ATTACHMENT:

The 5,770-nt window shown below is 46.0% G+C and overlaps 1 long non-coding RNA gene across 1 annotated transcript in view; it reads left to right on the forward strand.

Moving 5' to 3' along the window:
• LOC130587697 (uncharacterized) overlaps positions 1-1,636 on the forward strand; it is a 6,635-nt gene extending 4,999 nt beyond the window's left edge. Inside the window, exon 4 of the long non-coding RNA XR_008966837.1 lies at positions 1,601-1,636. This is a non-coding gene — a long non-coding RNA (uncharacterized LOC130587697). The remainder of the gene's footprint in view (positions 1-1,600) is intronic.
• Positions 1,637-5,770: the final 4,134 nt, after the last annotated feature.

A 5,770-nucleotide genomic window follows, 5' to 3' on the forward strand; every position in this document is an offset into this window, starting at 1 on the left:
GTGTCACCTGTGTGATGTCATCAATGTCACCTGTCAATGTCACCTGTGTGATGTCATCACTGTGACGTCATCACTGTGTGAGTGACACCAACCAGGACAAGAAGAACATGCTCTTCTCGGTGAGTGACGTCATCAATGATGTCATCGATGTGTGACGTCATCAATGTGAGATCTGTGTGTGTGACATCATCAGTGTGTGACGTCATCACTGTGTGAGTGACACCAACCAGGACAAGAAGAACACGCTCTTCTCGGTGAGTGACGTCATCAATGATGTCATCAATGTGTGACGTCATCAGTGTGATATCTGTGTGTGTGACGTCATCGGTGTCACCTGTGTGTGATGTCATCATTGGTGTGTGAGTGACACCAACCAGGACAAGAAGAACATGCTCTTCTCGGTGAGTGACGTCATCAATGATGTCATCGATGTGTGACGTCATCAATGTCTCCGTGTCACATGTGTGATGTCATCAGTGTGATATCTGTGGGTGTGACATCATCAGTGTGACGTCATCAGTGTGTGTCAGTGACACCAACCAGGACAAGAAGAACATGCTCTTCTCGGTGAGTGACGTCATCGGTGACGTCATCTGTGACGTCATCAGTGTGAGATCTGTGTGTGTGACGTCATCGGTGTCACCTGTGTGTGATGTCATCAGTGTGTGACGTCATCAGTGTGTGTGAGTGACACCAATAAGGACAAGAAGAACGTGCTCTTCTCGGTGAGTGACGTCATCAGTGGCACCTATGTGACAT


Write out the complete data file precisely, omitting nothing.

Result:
The 5,770-nt window shown below is 46.0% G+C and overlaps 1 long non-coding RNA gene across 1 annotated transcript in view; it reads left to right on the forward strand.

Moving 5' to 3' along the window:
• LOC130587697 (uncharacterized) overlaps positions 1-1,636 on the forward strand; it is a 6,635-nt gene extending 4,999 nt beyond the window's left edge. Inside the window, exon 4 of the long non-coding RNA XR_008966837.1 lies at positions 1,601-1,636. This is a non-coding gene — a long non-coding RNA (uncharacterized LOC130587697). The remainder of the gene's footprint in view (positions 1-1,600) is intronic.
• Positions 1,637-5,770: the final 4,134 nt, after the last annotated feature.

A 5,770-nucleotide genomic window follows, 5' to 3' on the forward strand; every position in this document is an offset into this window, starting at 1 on the left:
GTGTCACCTGTGTGATGTCATCAATGTCACCTGTCAATGTCACCTGTGTGATGTCATCACTGTGACGTCATCACTGTGTGAGTGACACCAACCAGGACAAGAAGAACATGCTCTTCTCGGTGAGTGACGTCATCAATGATGTCATCGATGTGTGACGTCATCAATGTGAGATCTGTGTGTGTGACATCATCAGTGTGTGACGTCATCACTGTGTGAGTGACACCAACCAGGACAAGAAGAACACGCTCTTCTCGGTGAGTGACGTCATCAATGATGTCATCAATGTGTGACGTCATCAGTGTGATATCTGTGTGTGTGACGTCATCGGTGTCACCTGTGTGTGATGTCATCATTGGTGTGTGAGTGACACCAACCAGGACAAGAAGAACATGCTCTTCTCGGTGAGTGACGTCATCAATGATGTCATCGATGTGTGACGTCATCAATGTCTCCGTGTCACATGTGTGATGTCATCAGTGTGATATCTGTGGGTGTGACATCATCAGTGTGACGTCATCAGTGTGTGTCAGTGACACCAACCAGGACAAGAAGAACATGCTCTTCTCGGTGAGTGACGTCATCGGTGACGTCATCTGTGACGTCATCAGTGTGAGATCTGTGTGTGTGACGTCATCGGTGTCACCTGTGTGTGATGTCATCAGTGTGTGACGTCATCAGTGTGTGTGAGTGACACCAATAAGGACAAGAAGAACGTGCTCTTCTCGGTGAGTGACGTCATCAGTGGCACCTATGTGACAT